Martial artists, gymnasts and other sportsmen who want to develop flexibility in their lower bodies use leg stretchers. Leg stretchers increase hamstring and adductor or inner thigh flexibility, which is important for high kicks, among other things. Look for leg stretchers at sporting goods stores and martial arts suppliers. They vary in design and cost. The simplest and cheapest leg stretchers consist of a metal tripod and are cost around $20; complicated versions use electric motors and cost $300 or more.
Perform some warm-up activities. Some light cardio exercise elevate your body temperature. Walking, jogging, rowing, cycling and jumping rope are good choices. Once you are warm, perform some light stretches in preparation for the more intense stretching to come.
Get into the starting position. Sit on the floor and adjust the leg stretcher so that your legs are pushed comfortably apart. This is a very mild stretch. Make sure you are sitting tall on your ischium---the bottom bones of your pelvis. Lean forwards at the hips but do not round your back.
Increase the stretch. Depending on the model of leg stretcher you have, either pull the central bar towards you, turn the ratchet handle or press the control button. Increase the stretch as far as comfortable and then hold this position for 30 to 60 seconds. Try to relax and do not hold your breath. Sit up straight or lean slightly forwards at the hips. Do not round your back.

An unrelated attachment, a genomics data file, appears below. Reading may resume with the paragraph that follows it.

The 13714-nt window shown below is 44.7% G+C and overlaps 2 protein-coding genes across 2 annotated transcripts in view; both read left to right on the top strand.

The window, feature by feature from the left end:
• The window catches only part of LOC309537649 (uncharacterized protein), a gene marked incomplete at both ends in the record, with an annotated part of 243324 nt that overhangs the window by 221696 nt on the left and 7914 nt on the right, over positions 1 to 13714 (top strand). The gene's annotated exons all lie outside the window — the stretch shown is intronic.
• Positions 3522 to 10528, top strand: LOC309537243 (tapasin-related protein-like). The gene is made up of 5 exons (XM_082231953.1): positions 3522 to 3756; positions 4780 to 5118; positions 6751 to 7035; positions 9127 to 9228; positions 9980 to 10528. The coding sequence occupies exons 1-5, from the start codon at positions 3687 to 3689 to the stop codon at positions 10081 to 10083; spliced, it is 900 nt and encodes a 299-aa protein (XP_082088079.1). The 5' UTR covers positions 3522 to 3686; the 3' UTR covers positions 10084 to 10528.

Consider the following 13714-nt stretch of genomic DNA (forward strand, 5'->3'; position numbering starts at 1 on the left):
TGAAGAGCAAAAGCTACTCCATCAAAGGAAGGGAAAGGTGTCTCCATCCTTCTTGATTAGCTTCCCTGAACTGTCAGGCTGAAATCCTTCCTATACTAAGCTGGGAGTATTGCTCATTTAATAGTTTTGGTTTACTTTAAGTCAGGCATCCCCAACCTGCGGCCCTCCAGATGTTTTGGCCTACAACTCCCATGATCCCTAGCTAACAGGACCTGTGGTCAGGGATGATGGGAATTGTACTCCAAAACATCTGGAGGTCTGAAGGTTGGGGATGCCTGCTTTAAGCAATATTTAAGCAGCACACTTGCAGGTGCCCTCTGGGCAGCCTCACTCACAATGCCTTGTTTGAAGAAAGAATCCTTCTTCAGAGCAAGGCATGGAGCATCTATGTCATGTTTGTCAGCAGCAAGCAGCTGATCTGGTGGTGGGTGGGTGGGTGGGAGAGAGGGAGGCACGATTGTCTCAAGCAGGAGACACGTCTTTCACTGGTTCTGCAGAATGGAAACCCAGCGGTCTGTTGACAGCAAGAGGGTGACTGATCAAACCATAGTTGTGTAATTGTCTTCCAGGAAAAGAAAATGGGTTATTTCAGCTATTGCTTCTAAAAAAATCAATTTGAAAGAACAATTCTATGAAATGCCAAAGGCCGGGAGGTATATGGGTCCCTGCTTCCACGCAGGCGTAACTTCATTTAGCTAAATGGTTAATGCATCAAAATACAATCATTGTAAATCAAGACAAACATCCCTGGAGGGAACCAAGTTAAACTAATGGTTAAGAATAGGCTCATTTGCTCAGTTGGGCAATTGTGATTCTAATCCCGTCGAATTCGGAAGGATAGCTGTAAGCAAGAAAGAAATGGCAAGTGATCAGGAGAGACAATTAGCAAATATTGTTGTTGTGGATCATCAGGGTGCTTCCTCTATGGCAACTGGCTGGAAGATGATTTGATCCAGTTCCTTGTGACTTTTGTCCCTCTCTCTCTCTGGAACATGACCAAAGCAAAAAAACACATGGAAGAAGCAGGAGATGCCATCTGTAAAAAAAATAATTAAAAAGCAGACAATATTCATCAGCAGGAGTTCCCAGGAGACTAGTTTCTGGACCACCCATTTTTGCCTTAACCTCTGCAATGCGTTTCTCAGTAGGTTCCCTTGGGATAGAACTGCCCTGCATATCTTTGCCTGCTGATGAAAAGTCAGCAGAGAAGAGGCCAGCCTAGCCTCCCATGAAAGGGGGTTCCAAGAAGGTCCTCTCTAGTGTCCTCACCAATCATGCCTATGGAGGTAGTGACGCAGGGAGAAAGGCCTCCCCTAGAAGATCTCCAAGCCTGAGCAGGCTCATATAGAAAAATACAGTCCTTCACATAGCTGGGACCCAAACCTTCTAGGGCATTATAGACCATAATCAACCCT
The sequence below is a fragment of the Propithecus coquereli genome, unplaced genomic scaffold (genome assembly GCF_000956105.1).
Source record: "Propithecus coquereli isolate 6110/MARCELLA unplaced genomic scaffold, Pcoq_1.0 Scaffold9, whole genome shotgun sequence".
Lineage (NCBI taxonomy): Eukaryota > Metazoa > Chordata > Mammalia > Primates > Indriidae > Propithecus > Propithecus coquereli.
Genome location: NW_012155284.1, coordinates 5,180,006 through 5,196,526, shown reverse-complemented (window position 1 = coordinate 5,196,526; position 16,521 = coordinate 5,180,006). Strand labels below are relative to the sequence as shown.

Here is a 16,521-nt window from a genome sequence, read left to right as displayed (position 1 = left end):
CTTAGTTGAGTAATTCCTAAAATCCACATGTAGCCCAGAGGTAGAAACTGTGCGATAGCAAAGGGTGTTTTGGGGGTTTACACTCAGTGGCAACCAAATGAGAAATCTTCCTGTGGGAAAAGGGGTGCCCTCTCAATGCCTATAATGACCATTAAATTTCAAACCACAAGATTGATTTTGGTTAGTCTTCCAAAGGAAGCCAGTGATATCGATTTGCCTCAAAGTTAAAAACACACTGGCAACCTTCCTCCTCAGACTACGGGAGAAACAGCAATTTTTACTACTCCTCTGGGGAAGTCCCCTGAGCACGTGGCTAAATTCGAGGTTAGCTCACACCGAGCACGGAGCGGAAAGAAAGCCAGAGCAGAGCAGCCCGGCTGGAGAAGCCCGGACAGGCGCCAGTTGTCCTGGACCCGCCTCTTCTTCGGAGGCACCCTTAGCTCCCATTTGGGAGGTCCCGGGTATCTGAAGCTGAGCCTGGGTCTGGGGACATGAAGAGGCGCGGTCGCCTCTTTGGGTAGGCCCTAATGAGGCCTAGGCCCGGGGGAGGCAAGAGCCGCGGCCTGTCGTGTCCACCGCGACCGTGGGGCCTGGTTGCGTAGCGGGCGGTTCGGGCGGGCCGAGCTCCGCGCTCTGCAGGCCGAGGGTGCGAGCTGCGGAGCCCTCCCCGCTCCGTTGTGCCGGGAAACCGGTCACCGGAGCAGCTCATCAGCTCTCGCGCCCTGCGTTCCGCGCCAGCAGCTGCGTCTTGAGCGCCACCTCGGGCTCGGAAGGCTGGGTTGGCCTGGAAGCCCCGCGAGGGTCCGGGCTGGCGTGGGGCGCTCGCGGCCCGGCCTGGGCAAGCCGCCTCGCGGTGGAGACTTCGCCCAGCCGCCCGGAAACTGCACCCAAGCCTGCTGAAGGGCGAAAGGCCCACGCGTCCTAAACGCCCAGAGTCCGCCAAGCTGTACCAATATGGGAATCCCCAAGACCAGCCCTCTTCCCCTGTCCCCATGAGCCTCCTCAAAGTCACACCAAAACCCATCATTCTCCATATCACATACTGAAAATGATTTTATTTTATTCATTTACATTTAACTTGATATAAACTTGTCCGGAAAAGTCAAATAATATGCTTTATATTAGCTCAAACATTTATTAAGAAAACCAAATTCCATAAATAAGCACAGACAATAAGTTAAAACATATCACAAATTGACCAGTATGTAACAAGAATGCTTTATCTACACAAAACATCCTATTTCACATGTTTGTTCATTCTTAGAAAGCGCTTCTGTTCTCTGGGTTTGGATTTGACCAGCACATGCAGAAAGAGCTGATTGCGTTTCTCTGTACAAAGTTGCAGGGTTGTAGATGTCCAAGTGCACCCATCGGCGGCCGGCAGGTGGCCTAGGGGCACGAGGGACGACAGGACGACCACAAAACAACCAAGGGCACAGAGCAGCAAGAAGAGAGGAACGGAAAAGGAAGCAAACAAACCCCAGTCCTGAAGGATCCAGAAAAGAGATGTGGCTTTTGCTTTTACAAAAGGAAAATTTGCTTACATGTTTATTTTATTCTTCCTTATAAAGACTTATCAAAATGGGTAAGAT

Contract your leg muscles. Without reducing the stretch or holding your breath, try to push your legs together against the resistance of the leg stretcher. Hold this contraction for 10 to 15 seconds. Inhale and then forcefully exhale as you release the contraction. Increase the stretch. You should find that you can increase the stretch significantly as your leg muscles relax. Hold this new, deeper position for 30 to 60 seconds.
Repeat step 4 until you are no longer able to make any further progress. Hold this last position for 60 to 120 seconds and then slowly release the stretch.
- "Stretching Anatomy"; Arnold G. Nelson, Jouko Kokkonen and Jason M. McAlexander; 2006
- "Stretching Scientifically: A Guide to Flexibility Training"; Thomas Kurz; 2003
- "Stretching"; Bob Anderson and Jean Anderson; 2010